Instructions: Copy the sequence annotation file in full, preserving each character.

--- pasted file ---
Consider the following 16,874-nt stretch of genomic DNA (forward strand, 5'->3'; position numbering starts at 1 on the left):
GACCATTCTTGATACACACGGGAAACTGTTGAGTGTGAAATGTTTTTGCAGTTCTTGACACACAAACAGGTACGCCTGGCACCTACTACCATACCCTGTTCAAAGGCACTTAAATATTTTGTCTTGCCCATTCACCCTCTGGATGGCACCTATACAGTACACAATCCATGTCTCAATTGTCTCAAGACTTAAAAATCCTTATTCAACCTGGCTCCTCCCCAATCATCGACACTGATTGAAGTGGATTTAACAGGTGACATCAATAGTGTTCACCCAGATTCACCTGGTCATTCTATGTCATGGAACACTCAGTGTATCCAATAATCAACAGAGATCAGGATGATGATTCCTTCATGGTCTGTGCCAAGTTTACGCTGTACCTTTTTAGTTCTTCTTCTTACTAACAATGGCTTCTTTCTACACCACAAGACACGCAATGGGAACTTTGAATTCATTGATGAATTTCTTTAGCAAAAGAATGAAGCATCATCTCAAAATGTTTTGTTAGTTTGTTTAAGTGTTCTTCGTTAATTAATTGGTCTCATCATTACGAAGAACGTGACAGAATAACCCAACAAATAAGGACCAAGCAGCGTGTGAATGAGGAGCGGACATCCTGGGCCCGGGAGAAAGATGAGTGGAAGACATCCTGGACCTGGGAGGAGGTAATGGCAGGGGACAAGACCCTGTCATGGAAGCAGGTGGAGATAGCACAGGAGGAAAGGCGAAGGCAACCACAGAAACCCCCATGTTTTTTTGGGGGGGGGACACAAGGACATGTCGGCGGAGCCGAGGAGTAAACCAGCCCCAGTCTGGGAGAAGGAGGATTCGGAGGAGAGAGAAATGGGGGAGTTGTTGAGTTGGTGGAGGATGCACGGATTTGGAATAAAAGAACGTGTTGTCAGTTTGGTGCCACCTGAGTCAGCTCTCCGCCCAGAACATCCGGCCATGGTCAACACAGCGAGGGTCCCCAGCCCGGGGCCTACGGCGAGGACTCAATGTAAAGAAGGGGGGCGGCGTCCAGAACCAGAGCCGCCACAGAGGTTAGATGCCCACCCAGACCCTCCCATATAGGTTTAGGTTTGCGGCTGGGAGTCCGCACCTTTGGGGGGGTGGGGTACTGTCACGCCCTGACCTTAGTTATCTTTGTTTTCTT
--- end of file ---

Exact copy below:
Consider the following 16,874-nt stretch of genomic DNA (forward strand, 5'->3'; position numbering starts at 1 on the left):
GACCATTCTTGATACACACGGGAAACTGTTGAGTGTGAAATGTTTTTGCAGTTCTTGACACACAAACAGGTACGCCTGGCACCTACTACCATACCCTGTTCAAAGGCACTTAAATATTTTGTCTTGCCCATTCACCCTCTGGATGGCACCTATACAGTACACAATCCATGTCTCAATTGTCTCAAGACTTAAAAATCCTTATTCAACCTGGCTCCTCCCCAATCATCGACACTGATTGAAGTGGATTTAACAGGTGACATCAATAGTGTTCACCCAGATTCACCTGGTCATTCTATGTCATGGAACACTCAGTGTATCCAATAATCAACAGAGATCAGGATGATGATTCCTTCATGGTCTGTGCCAAGTTTACGCTGTACCTTTTTAGTTCTTCTTCTTACTAACAATGGCTTCTTTCTACACCACAAGACACGCAATGGGAACTTTGAATTCATTGATGAATTTCTTTAGCAAAAGAATGAAGCATCATCTCAAAATGTTTTGTTAGTTTGTTTAAGTGTTCTTCGTTAATTAATTGGTCTCATCATTACGAAGAACGTGACAGAATAACCCAACAAATAAGGACCAAGCAGCGTGTGAATGAGGAGCGGACATCCTGGGCCCGGGAGAAAGATGAGTGGAAGACATCCTGGACCTGGGAGGAGGTAATGGCAGGGGACAAGACCCTGTCATGGAAGCAGGTGGAGATAGCACAGGAGGAAAGGCGAAGGCAACCACAGAAACCCCCATGTTTTTTTGGGGGGGGGACACAAGGACATGTCGGCGGAGCCGAGGAGTAAACCAGCCCCAGTCTGGGAGAAGGAGGATTCGGAGGAGAGAGAAATGGGGGAGTTGTTGAGTTGGTGGAGGATGCACGGATTTGGAATAAAAGAACGTGTTGTCAGTTTGGTGCCACCTGAGTCAGCTCTCCGCCCAGAACATCCGGCCATGGTCAACACAGCGAGGGTCCCCAGCCCGGGGCCTACGGCGAGGACTCAATGTAAAGAAGGGGGGCGGCGTCCAGAACCAGAGCCGCCACAGAGGTTAGATGCCCACCCAGACCCTCCCATATAGGTTTAGGTTTGCGGCTGGGAGTCCGCACCTTTGGGGGGGTGGGGTACTGTCACGCCCTGACCTTAGTTATCTTTGTTTTCTT